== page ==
Saturday, April 13, 2024

Walter Ogrod Exonerated in Pennsylvania

Walter J. Ogrod, Pennsylvania

June 6, 2020

On July 12, 1988, a four year old girl, Barbara Jean Horn, was killed in Philadelphia, Pennsylvania.  For days, weeks, and years, her case remained unsolved, garnering national attention, as police had few leads.  Until finally, they narrowed in on a suspect, Walter J. Ogrod, who was a neighbor to Barbara Jean.  In 1996, Walter was sentenced to death.  Twenty-three long years later, Walter was released from prison.

On July 12, 1988, around 3 pm, Barbara Jean’s step-father sent her outside to play while he cleaned out the fridge.  After not hearing from her for 45 minutes to an hour, he went out to check on her.  When he could not find her, he called his wife, and began searching the neighborhood and talking to neighbors.  

That evening another family noticed that a television box had been left outside the house.  They thought it unusual because the trash had been picked up earlier that day.  The father went out to look at the box and upon peering inside, discovered the body of a child.  The family immediately called the police, and the father remained beside the box to ensure it was not disturbed.

Shortly after police arrived at the scene, they learned that a young female child was missing from a house a block and a half away.  The family of the missing girl later identified the child in the box as their missing daughter.  It was four-year-old Barbara Jean.

Barbara Jean was completely nude inside the box and was in a fetal position.  She had been placed in the box and covered with a green trash bag.  The Medical Examiner determined that Barbara Jean had been sexually assaulted and that she had been struck multiple times on the head, likely by a metal rod.  Barbara Jean had bruises on her shoulders and a large gash on her head.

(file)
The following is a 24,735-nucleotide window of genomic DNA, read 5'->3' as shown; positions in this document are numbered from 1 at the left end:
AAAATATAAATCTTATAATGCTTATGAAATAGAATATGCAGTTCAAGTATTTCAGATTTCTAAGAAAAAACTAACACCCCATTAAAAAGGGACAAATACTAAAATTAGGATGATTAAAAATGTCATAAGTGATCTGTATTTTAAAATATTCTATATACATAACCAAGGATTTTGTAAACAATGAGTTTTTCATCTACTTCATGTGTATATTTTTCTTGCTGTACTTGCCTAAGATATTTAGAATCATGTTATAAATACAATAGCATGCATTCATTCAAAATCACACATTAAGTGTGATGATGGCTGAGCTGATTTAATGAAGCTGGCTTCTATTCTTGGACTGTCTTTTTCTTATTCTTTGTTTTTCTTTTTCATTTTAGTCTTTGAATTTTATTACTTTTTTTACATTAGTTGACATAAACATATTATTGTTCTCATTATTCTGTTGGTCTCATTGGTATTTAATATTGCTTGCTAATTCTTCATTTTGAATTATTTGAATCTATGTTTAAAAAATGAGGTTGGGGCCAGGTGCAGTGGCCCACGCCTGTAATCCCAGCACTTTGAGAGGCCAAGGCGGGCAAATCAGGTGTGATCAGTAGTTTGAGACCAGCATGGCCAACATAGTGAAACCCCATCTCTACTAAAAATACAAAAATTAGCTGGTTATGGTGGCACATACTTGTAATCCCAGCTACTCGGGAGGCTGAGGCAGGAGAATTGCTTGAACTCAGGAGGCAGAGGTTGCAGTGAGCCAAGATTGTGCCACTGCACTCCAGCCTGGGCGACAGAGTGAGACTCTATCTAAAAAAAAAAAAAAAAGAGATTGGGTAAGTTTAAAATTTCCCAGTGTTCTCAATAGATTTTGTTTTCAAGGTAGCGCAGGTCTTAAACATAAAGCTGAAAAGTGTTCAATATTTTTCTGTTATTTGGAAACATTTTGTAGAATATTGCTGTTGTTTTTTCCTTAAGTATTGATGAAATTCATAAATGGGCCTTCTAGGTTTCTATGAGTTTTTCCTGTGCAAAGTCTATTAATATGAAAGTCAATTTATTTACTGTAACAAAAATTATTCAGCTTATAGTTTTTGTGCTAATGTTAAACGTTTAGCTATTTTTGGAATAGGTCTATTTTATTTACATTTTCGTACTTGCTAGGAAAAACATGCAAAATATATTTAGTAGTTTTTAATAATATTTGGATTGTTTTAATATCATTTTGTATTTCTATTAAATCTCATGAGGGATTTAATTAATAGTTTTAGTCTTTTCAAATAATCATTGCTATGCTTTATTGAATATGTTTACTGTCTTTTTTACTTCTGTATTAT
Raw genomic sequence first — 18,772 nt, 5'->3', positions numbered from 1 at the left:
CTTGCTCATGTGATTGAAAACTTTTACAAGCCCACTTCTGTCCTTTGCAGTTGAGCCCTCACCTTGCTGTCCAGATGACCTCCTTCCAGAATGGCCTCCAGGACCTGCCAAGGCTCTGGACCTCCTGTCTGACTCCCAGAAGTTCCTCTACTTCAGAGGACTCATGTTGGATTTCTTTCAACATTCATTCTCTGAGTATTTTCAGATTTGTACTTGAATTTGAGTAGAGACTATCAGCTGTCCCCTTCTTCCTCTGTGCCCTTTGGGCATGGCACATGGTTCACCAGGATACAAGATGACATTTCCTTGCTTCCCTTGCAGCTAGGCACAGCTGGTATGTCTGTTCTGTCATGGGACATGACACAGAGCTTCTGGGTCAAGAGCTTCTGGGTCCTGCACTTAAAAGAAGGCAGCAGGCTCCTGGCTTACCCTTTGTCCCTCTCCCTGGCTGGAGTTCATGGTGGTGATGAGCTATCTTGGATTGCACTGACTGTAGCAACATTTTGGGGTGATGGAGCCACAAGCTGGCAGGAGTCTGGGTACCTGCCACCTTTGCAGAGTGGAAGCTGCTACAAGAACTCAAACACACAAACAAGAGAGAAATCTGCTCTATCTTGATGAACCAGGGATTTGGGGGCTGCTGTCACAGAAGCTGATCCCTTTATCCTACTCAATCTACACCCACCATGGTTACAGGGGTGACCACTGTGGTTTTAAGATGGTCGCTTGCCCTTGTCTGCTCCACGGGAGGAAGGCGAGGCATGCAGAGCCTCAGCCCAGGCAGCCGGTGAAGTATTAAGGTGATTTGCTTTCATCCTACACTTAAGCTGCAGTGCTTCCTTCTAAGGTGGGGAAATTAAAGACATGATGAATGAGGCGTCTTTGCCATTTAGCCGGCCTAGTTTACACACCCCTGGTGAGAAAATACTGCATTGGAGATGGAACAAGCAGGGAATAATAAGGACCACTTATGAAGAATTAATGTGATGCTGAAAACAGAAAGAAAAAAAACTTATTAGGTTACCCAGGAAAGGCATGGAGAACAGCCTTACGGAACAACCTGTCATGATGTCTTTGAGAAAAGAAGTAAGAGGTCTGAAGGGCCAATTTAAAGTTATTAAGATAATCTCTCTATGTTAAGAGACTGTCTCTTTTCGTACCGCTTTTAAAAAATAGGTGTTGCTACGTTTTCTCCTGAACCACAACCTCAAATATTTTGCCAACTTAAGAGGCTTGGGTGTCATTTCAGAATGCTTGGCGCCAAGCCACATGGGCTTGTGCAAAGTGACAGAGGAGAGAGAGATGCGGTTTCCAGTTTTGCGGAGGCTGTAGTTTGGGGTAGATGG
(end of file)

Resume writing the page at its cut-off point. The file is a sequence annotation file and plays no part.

At least two people had seen a man carrying the television box in which Barbara Jean was found.  The witnesses were both able to positively identify the box in which Barbara Jean was found as the box which they observed the man carrying.  The witnesses also provided similar descriptions of the man carrying the box.  However, at trial, they did not identify Walter Ogrod as the man.  One of the witnesses identified another man to the police, being “very positive”…with “no doubt” that it had been the man carrying the box.  Police investigated this lead, but no charges were filed.

After Barbara Jean was removed from the box, it was preserved as evidence.  Police attempted to identify fingerprints on the box and the bag inside, however they were unsuccessful.

The case went cold for several years.

In 1992, police were reexamining evidence, and asked Walter Ogrod to come and speak with them.  At the time of Barbara Jean’s murder, Water was living across the street from her, in a house with a friend of Barbara Jean.  Walter admitted to seeing Barbara Jean the afternoon she died, as Barbara Jean had come to the house looking for her friend to play with, and Walter answered the door.  Walter did not know where her friend was but sent her to ask her friend’s mother.  Walter said that was the last time he saw Barbara Jean, as he went upstairs.